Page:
Monday, 01 October 2012
The coalition government has again shamelessly duped Britons – this time with the help of the BBC. It is carving-up the National Health Service (NHS) – the most highly regarded institution in the country –and selling off the juiciest pieces to any willing buyer. The scam is part of the project to privatise all public services. The government claims marketisation will ensure better and cheaper services. There’s no proof for the proposition and many believe the corporate takeover is just another milestone on the road to fascism.
Two years ago, Prime Minister David Cameron assured voters the Conservative Party would not re-organise the £100 billion plus NHS if elected. The coalition formed with the Liberal Democrats repeated the pledge. Just weeks later, Health Secretary, Andrew Lansley introduced an NHS bill proposing sweeping changes. A UK court noted the glaring absence of a democratic mandate and legitimacy.
“From the evidence it is clear that the NHS reforms were introduced in an exceptional way. There was no indication prior to the White Paper that such wide-ranging reforms were being considered. The White Paper was published without prior consultation. It was published within a very short period after the Coalition Government came into power… Even more significantly the Government decided to press ahead with some of the policies even before laying a Bill before Parliament.”
Despite public protests and opposition from the medical profession the Health and Social Care Act, effectively privatising the NHS, became law in March this year. Researchers have found that the BBC played a vital role in ensuring the passage of the Act by propagating the government line, censoring serious criticism and ignoring the financial links between politicians and the health industry.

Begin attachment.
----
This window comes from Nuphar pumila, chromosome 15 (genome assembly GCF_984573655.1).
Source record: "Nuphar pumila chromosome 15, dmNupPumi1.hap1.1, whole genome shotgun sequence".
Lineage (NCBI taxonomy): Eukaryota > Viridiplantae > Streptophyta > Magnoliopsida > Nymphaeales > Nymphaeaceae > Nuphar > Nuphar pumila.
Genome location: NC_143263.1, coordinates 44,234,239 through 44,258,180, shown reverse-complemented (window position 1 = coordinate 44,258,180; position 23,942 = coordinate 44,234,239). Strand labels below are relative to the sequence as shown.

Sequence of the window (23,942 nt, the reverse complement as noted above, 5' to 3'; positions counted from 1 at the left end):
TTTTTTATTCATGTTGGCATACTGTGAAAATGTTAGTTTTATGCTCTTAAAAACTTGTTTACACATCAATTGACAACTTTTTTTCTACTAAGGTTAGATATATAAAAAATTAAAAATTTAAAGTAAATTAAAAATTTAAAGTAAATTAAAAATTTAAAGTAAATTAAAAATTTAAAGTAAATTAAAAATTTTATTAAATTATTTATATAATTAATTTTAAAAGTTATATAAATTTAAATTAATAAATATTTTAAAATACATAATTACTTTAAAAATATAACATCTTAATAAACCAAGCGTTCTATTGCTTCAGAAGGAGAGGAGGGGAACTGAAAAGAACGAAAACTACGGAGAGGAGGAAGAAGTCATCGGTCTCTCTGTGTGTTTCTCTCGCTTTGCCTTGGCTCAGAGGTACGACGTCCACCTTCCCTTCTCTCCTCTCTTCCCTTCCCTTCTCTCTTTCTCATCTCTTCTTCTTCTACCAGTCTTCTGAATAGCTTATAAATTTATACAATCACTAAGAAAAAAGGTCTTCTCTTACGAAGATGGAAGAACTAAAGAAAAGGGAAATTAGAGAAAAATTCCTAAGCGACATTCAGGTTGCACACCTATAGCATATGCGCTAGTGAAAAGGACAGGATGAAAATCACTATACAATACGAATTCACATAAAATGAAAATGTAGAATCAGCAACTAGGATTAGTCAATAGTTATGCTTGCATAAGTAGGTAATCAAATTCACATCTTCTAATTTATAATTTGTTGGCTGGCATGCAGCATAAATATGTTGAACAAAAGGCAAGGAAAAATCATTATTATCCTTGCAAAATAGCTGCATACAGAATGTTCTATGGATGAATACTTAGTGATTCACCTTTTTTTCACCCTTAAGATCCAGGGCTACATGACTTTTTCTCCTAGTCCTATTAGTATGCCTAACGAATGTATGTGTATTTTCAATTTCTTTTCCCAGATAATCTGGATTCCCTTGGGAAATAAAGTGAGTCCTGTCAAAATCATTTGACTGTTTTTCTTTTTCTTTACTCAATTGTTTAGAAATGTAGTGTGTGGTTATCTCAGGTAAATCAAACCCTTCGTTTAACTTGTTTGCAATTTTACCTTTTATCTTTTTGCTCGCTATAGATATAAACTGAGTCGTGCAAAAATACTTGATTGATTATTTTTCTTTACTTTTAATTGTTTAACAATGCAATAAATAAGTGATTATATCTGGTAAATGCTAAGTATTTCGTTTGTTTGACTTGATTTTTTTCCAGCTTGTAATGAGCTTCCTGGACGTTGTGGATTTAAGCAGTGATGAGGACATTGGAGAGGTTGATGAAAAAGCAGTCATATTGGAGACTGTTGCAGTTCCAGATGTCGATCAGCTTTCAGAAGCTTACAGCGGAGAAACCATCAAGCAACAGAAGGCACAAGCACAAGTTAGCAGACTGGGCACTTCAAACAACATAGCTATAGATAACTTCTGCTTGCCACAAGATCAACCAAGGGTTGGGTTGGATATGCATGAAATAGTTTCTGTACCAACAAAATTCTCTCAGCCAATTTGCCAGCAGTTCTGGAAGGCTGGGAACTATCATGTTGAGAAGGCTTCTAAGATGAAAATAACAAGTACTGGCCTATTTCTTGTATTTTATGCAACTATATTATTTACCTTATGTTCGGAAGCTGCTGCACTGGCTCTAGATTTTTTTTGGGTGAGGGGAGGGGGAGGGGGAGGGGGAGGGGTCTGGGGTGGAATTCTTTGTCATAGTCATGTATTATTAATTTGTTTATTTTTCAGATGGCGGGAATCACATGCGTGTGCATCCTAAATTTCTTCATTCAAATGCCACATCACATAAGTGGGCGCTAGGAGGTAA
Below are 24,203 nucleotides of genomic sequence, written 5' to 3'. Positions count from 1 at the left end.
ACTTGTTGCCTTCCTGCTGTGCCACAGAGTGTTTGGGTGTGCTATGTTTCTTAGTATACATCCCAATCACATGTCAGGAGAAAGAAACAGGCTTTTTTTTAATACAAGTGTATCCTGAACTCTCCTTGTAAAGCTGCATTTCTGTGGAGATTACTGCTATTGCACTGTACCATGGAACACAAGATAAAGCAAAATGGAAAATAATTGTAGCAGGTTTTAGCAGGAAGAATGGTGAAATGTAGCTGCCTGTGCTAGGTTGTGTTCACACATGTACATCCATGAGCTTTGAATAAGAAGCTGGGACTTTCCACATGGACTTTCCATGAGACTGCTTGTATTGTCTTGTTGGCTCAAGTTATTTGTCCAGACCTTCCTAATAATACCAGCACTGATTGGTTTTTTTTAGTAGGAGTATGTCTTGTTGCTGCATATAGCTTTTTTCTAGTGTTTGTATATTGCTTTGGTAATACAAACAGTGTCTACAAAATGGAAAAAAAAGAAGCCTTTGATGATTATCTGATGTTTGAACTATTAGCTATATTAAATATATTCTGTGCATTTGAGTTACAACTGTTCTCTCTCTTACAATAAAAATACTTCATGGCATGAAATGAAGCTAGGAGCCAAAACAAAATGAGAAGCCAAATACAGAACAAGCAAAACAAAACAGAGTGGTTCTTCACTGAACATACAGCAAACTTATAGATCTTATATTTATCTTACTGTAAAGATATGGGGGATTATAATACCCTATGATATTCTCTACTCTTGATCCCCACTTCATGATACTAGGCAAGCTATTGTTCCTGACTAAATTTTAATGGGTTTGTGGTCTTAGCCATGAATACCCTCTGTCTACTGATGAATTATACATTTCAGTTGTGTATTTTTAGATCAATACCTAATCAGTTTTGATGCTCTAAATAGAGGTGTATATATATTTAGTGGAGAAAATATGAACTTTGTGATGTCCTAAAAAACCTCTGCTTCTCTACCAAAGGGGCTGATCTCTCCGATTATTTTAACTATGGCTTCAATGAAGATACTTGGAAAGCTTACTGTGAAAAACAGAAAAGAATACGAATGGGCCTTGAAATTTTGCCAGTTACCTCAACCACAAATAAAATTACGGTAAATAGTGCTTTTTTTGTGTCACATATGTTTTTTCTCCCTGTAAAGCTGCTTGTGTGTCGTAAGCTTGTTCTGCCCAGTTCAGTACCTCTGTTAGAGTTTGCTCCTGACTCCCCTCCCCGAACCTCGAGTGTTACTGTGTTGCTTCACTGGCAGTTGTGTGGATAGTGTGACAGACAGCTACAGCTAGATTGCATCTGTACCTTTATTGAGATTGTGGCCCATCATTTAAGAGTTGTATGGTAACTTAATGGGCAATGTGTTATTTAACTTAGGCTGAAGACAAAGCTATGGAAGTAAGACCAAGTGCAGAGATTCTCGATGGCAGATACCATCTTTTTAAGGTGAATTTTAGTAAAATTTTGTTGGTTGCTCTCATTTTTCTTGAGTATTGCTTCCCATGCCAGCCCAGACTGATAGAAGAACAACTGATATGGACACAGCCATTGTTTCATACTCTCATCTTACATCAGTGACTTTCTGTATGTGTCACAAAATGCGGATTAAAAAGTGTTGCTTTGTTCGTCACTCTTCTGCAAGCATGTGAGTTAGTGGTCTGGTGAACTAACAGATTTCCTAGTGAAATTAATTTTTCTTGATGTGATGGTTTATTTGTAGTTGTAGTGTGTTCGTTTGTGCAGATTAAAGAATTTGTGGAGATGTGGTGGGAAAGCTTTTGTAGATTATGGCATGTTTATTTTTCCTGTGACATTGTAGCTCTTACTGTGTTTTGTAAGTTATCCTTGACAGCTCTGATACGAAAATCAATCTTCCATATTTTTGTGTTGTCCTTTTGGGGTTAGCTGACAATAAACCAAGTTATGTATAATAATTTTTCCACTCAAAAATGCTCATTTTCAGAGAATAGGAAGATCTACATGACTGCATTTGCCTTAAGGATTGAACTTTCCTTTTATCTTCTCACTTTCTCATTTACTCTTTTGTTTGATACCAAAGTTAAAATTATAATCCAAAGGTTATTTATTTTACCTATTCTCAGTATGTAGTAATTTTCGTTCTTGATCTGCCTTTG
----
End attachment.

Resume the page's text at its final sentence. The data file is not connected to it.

Andrew Robertson at the “Social Investigations” blog compiled a list showing details of 140 Lords and 65 MPs from across all three parties with direct interests in private healthcare. In April, he wrote to Helen Boaden, head of news at the BBC asking why these financial interests had not been investigated. He specifically mentioned Mr Lansley’s connection with a multi-million pound residential care corporation. “Furthermore, why, when Andrew Lansley has been outed as having been bankrolled by the chairman of CareUK, was this not raised with him whenever he spoke of the bill?”
Low Associates, a company run by Mr Lansley’s wife, Sally Low, also escaped scrutiny although its business is advising on privatisation. Labour MP Grahame Morris said it constituted a “clear conflict of interest” making the Health Secretary’s position untenable. There were other equally troubling appointments.
David Bennett leads Monitor the independent body tasked with regulating aspects of the privatisation process. His former employer, Mckinsey is a global consultant on the outsourcing of public services. It spent £6000 entertaining David when he joined Monitor. Many of the NHS bill’s proposals were drawn up by McKinsey and included in the legislation wholesale. McKinsey, which has earned at least £13.8 million from the coalition so far, will be able to secure chunks of the NHS budget for its corporate clients.